Marco Rubio: Does It Matter What Racist Names We Use For The Coronavirus Right Now?
Marco Rubio is useless in the best of circumstances, so the coronavirus crisis has cast an intense spotlight on the Florida senator's fecklessness. Friday, Rubio tweeted a video filmed in what looked like his grandmother's dining room. He was dressed casually in a baseball cap and a “Property of Dolphins" T-shirt that indicated he's a fan of the football team based in Miami. That's a good look during a crisis. All that was missing was a few days' beard growth.
He expressed his concerns about the working people who are losing their jobs because states are shutting down businesses in an effort to slow the coronavirus's spread. He was almost compelling.
RUBIO: People are literally getting laid off by the second. I know an entire family of six — the husband, the wife, their two adult kids and their spouses. Everybody got laid off in the last 72 hours. Can you imagine how traumatic that is? Maybe unfortunately you can because you got laid off or your kids got laid off. I'm talking about your local bakery. I'm talking about the dry cleaner you've used for 30 years. I'm talking about mechanics that fix your car. These people are closing their doors. No one knows if they're ever gonna reopen. Their workers don't know if they're ever gonna have another job. That should be our number one focus right now. How can we get cash quickly to those companies so they can at least pay their workers and be able to reopen when the time comes for that.
People are losing their jobs & their small business. And all we hear about is how much some huge company is going… https://t.co/vMjdiOINXD— Marco Rubio (@Marco Rubio)1584757140.0
Rubio's right — and not just on the political spectrum. He's actually correct that our primary focus should be on helping the people who can't telecommute their way through this crisis. Unfortunately, Rubio doesn't nail the dismount. He quickly transitioned from empathy to partisan rhetoric.
RUBIO: Instead, all the focus is on how much money some big company is gonna get.
It's true that Democrats have opposed sweetheart deals to big corporations with no strings attached. That's because they aren't confident those funds would make their way to the people currently on virtual unemployment lines. Democrats aren't just being cynical. They have short-term memories that include 2009.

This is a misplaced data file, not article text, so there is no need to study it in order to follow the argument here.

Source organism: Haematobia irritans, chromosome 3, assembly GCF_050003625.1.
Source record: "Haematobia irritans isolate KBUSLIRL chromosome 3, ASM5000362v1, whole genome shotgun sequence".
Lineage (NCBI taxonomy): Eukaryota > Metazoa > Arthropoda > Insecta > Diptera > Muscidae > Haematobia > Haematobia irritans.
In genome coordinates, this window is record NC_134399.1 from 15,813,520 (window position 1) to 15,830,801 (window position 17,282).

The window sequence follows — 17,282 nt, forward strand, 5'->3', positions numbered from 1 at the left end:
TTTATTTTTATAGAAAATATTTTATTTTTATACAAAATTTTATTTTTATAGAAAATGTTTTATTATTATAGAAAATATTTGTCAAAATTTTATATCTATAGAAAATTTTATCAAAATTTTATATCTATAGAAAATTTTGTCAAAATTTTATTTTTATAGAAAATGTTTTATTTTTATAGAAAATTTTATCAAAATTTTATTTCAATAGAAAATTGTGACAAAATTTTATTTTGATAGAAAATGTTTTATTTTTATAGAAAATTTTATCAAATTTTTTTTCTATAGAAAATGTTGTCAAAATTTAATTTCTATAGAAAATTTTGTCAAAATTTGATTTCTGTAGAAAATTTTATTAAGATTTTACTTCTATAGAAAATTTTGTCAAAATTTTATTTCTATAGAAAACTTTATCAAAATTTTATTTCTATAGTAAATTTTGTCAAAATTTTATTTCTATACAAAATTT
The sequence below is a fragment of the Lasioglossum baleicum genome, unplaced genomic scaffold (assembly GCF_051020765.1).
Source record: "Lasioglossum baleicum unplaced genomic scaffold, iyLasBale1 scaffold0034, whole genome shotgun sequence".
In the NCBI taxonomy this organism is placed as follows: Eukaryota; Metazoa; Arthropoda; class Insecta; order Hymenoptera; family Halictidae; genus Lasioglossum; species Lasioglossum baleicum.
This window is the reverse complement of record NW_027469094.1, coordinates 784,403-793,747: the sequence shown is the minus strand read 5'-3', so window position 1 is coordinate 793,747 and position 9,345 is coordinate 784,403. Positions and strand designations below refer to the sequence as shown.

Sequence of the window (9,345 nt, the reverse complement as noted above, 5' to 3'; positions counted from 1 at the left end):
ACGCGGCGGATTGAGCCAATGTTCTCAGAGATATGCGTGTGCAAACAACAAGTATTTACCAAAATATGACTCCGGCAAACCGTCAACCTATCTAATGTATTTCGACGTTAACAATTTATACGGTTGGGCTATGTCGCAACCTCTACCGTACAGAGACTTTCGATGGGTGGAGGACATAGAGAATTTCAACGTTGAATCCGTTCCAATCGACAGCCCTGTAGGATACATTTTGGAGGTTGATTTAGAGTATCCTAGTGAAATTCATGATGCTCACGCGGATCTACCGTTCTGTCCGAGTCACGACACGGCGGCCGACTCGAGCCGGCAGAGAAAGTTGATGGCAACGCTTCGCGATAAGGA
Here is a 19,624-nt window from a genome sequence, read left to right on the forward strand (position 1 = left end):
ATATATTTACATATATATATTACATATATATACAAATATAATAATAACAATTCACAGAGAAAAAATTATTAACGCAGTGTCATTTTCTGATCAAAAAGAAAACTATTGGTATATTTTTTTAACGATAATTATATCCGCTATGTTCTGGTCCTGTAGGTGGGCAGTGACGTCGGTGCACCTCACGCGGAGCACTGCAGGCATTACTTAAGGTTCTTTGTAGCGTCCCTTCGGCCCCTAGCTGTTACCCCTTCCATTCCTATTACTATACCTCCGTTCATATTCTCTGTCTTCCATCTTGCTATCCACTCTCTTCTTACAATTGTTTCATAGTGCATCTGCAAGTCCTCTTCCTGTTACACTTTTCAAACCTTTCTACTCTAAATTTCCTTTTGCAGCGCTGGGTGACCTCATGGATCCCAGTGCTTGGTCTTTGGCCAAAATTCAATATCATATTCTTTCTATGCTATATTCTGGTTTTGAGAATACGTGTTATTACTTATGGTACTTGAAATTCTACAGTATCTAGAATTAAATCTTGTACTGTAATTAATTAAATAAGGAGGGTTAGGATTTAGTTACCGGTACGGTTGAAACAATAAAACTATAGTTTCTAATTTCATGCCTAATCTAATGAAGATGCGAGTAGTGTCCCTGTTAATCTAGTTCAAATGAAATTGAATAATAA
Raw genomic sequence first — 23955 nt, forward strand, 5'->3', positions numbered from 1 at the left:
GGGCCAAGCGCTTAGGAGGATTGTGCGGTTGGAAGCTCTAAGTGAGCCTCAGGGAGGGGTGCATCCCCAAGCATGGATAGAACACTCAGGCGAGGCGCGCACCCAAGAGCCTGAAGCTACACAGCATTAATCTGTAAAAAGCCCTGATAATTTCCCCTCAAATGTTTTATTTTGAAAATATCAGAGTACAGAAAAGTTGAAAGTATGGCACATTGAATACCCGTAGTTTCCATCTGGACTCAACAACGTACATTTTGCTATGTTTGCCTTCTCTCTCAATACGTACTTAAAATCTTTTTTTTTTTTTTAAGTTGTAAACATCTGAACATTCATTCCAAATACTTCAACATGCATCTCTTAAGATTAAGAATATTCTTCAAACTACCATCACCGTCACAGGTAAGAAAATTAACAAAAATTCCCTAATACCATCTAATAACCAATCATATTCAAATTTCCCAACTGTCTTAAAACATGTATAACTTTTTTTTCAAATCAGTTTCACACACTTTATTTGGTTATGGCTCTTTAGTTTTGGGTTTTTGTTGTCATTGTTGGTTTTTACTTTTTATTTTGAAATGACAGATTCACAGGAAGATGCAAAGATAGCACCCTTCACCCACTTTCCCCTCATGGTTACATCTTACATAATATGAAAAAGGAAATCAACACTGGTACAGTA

RUBIO: Or some people want to argue over what name we should use for the virus.
The virus has a name. It's COVID-19 or you can just call it by its family name, coronavirus. Donald Trump and other Republicans are the ones who decided to call the coronavirus the “Chinese virus" or even the “Kung-Flu." Democrats and the media calling out xenophobic bigotry isn't the distraction. Trump is trying to distract from his own incompetence by scapegoating an entire country and its people.
How about you stop eating bats. Seriously. https://t.co/pWcGjWNdpR— Liz Cheney (@Liz Cheney)1584758856.0
RUBIO: Who cares what name we use for the virus right now?
Chinese people might care. We have historical precedent for the unpleasantness that can result from associating an entire group of people with a disease. Nazis argued that typhus was “endemic among members of the Jewish race." Rubio just said that people are losing their jobs and businesses. Their futures are on permanent hold. Desperate people might want something — or someone — to blame for their trauma that they can see. Deliberately linking China to a virus that's proven a greater threat to American lives than Al-Qaeda is repulsive. And it's not just lazy jingoistic crap. It's dangerous. But Rubio is the same guy who infamously derided Barack Obama for daring to suggest there was anti-Muslim sentiment in America.
Sunday, Rubio was back to tweeting Bible verses.
Even though I walk through the valley of the shadow of death,I will fear no evil, for you are with me;your rod and… https://t.co/QjSteoOvtD— Marco Rubio (@Marco Rubio)1584876962.0
If Rubio genuinely fears “no evil," he shouldn't have to hold water for Trump's bigotry.
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Stephen Robinson is a writer and social kibbitzer based in Portland, Oregon. He's on the board of the Portland Playhouse theater and writes for the immersive theater Cafe Nordo in Seattle. Tickets are on sale now for his latest Nordo collaboration, "Curiouser and Curiouser," an adaptation of "Alice's Adventures in Wonderland" and "Through the Looking Glass." It promises to feel like an actual evening with SER (for good or for ill).